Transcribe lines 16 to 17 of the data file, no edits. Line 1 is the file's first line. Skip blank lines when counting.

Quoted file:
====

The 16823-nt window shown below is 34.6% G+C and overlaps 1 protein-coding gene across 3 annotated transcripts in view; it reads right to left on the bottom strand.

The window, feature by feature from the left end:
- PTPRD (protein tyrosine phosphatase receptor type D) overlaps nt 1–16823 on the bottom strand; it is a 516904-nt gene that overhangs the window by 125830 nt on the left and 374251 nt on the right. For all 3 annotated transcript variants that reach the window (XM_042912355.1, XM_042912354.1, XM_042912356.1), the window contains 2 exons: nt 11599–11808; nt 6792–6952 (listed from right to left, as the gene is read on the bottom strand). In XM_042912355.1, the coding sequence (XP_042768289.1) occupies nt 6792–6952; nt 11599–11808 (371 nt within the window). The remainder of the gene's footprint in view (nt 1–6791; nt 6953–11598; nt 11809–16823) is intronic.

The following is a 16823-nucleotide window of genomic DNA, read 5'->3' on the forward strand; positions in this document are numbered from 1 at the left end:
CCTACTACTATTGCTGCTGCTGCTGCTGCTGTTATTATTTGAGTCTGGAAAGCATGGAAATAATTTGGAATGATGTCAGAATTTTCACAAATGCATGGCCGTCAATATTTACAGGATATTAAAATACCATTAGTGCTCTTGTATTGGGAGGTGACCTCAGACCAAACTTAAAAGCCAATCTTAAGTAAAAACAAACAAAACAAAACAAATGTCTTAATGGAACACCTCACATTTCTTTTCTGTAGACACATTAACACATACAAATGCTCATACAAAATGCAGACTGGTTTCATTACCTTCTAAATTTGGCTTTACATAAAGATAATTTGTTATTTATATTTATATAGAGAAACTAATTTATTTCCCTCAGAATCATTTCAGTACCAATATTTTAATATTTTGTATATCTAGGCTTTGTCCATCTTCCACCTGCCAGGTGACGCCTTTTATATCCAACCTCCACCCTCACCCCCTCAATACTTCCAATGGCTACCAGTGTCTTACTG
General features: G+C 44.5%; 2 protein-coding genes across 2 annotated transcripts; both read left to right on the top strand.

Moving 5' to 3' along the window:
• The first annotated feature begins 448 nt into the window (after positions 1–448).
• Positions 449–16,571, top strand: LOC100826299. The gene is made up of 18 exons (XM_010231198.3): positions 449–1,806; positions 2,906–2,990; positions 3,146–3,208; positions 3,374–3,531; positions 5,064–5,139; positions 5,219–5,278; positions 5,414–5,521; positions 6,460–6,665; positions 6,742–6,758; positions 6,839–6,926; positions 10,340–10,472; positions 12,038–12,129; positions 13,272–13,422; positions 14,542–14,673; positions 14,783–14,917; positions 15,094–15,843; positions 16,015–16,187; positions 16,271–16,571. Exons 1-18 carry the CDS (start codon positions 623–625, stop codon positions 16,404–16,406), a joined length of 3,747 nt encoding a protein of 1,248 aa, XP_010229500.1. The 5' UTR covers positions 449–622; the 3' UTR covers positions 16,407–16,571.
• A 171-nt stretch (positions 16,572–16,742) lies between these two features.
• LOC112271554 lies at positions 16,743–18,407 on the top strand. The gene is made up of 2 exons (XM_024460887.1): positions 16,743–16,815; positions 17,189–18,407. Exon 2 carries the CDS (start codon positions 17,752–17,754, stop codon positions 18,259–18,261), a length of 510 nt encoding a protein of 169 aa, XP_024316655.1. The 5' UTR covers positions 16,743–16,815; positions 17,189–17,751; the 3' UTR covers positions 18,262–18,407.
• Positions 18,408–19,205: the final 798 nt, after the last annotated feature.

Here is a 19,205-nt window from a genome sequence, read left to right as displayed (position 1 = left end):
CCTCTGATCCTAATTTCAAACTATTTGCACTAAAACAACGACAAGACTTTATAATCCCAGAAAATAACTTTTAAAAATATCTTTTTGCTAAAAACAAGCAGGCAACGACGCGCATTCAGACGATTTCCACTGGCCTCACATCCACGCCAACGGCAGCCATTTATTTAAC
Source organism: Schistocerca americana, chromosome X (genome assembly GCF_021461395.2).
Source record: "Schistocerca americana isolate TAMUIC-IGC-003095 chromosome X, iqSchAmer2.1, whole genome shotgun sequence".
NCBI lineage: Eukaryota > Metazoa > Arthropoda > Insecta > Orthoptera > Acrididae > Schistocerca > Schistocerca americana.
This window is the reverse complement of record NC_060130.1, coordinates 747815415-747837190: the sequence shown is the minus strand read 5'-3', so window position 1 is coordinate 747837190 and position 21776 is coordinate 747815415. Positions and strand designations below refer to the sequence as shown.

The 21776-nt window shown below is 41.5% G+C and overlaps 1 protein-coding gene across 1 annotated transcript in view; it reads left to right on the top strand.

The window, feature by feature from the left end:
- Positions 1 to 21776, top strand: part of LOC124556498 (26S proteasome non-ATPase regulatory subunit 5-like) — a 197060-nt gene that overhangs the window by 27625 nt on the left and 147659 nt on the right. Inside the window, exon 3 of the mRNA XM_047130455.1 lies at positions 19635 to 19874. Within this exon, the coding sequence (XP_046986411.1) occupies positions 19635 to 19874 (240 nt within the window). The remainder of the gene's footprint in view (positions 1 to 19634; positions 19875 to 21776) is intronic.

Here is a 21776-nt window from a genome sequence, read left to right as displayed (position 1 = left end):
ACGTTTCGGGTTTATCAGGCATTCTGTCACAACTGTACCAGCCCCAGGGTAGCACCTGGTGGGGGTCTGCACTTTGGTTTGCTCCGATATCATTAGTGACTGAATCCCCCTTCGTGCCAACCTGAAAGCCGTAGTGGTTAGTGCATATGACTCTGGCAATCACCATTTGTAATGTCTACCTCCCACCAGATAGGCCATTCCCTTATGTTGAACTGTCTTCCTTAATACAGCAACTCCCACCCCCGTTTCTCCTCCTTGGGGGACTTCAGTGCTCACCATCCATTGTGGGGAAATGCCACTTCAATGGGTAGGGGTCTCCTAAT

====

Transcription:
Source record: "Schistocerca americana isolate TAMUIC-IGC-003095 chromosome X, iqSchAmer2.1, whole genome shotgun sequence".
NCBI lineage: Eukaryota > Metazoa > Arthropoda > Insecta > Orthoptera > Acrididae > Schistocerca > Schistocerca americana.